Map Zacatecas to SLP to Puebla

448 Miles today!

Dateline: San  Luis Potosí/Puebla

It’s about 10:30 AM. I’m barreling down the autopista at 110. The scenery passes by in a blur of agave, cactus, and open space. My little truck is purring like a kitten. The stereo is blasting a pirated CD of narcocorridos.

¡Traigo pechera, también un cuerno!
¡Traigo uniforme, no soy gobierno!
!Traigo charola para la plaza para que sepan,
¡Soy Pistoleroooooo!*

The federales are far behind me, and I’m singing along, pretending I’m a narcotrafficante, feared by all, giving my inner bad-boy free rein as I head south. ¡Viva México, Cabrones!

Of course it’s a bit of an illusion. I’m driving 110, yes, but kilometers per hour, about 69 MPH, and just at the speed limit. Audis, Infinitis, and VWs hurtle by at a good 20-40 MPH faster than I’m going, and I keep to the slow lane for fear of being rear ended.  Suddenly I see a cop, and I instinctively slow down to about 60, well below the limit. The guy in the red Audi behind me roars by at about 90 MPH, and the cop appears not to blink an eye.  I guess they’ve got bigger fish to fry.

Uh....I think I've already got plans for dinner. Thanks.

Uh….I think I’ve already got plans for dinner. Try Steve Cotton.

I’ve just left San Luis Potosí, on my way south.  Yesterday I didn’t get far, about 117 miles. But I left late, and there really was no good place to stop beyond San Luis Potosí. So I headed into SLP Centro, and parked my car along the Calzada de Guadalupe, which was mentioned in the writeup I did on SLP here and here.

It was surprisingly easy to find my way around. F and I visited almost exactly a year ago, and that, along with the fact that I wrote my post as a guided tour around the city made me feel like I really knew where I was going. As it turned out, across the street from where I parked, was the mercado. And in the mercado, was a small restaurant serving comida corrida, mariscos or seafood in this case. Though that sounds a bit risky, it was off-hours and there was still a good crowd. It was also run by an nice, older couple who were entertaining their daughter, son-in-law, and 9-month-old grandson. How could such people give me anything bad? Well, they didn’t, and the food was wonderful, one of the best shrimp soups I’ve ever had, along with fantastic tostadas de camarón.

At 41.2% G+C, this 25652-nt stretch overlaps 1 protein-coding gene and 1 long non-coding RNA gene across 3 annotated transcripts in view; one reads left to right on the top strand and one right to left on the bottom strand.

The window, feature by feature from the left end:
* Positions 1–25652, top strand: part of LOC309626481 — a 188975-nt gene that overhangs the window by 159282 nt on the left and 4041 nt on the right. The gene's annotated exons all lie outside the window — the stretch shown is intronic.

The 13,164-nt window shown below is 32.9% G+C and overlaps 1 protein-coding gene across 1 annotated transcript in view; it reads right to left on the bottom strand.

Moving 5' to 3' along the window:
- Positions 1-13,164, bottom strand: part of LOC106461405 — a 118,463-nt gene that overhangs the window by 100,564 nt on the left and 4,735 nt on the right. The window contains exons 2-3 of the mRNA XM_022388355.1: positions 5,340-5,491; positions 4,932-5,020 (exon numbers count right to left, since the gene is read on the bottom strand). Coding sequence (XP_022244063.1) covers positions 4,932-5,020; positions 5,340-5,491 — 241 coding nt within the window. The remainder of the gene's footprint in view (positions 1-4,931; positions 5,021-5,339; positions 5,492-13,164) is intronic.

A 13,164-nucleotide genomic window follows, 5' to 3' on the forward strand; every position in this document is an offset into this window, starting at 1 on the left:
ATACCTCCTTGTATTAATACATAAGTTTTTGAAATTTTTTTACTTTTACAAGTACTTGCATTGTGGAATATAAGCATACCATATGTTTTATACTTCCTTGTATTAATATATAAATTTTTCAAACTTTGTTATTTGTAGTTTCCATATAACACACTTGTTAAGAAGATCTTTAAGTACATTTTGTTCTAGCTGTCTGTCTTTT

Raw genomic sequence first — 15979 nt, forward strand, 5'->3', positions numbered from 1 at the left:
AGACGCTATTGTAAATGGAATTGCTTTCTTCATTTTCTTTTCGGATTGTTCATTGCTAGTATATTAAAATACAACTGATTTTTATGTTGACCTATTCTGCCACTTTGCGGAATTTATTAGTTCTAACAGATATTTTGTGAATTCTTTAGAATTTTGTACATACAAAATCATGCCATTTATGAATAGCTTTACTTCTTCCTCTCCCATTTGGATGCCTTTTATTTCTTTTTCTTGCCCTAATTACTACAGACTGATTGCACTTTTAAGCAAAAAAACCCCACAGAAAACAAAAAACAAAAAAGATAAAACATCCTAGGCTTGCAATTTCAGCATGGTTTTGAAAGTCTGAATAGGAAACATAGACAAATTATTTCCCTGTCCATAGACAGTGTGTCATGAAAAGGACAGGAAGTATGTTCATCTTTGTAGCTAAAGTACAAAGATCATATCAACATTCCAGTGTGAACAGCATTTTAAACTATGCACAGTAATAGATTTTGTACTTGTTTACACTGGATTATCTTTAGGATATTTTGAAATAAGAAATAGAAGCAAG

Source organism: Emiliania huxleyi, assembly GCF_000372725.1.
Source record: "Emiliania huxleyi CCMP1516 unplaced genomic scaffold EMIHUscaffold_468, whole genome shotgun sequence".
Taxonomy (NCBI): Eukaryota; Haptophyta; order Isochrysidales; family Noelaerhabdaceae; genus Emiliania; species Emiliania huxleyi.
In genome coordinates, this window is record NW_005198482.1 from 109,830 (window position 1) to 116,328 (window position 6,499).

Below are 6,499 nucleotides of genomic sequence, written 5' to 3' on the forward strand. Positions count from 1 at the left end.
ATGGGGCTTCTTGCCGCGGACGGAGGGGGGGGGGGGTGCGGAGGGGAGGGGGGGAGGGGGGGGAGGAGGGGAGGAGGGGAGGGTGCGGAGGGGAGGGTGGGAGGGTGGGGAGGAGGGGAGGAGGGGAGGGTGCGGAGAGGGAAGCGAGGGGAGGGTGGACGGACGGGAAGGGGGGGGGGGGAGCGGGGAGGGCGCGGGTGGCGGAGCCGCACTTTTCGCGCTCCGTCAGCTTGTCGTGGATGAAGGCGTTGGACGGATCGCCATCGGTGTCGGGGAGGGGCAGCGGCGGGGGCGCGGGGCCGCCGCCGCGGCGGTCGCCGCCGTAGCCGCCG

From there, I strolled up Calle Zaragoza, the pedestrian street that leads to the Plaza de las Armas. There, I hung out and took a few photos, ate an ice cream, and then sought a hotel on my phone, using the WiFi in the square.  Though I would have liked to stay somewhere in the Centro Historico, practicality won out, and I ended up staying in the One Hotel, right off the giant glorieta (rotary/traffic circle/massive overpass thingy). This put me on the highway to Querétaro for a straight shot out of town in the morning. Since F and I had spent a few days here a year ago, I didn’t feel the need to really spend any time, and I prepared for an early departure.

Sunset in San Luis Potosí

Sunset in San Luis Potosí

As I write, I’m sitting in The Hotel Imperial, 3 blocks off the Zócalo in Puebla. It’s in a very old building, but it’s VERY clean, has free parking, and at 400 pesos a night ($31 USD), the price can’t be beat. Did I mention that the location is fantastic? When you travel in México, if you just show up at the front desk, it’s quite common for them to offer to show you the room. I had already scoped out this hotel via Expedia, but thought I’d show up in person and try to negotiate a better deal in cash. Once they showed me the room, and told me they were running a special that was lower than Expedia’s price, I said “Sold!” and went to fetch my truck.

Puebla will be interesting. There’s a lot to see here, and I’m already impressed by the plaza, the buildings, and the general vibe. I’ll leave you with one shot right off the Zócalo before I post this. I’m about to drop dead with hunger. Saludos!

At the edge of Puebla's Zócalo

At the edge of Puebla’s Zócalo

Jump to the next post from this trip.

* Lyrics from Soy Pistolero by Los Buitres de Culiacán, Sinaloa.  Don’t try Google Translate on this; the result is completely ridiculous. Here’s a rough (non-poetic) translation. I’ve got a bulletproof vest and an ak-47. I’ve got a uniform, but I’m not with the government. I’ve got a badge for the smuggling route, so they know I’m a gunman.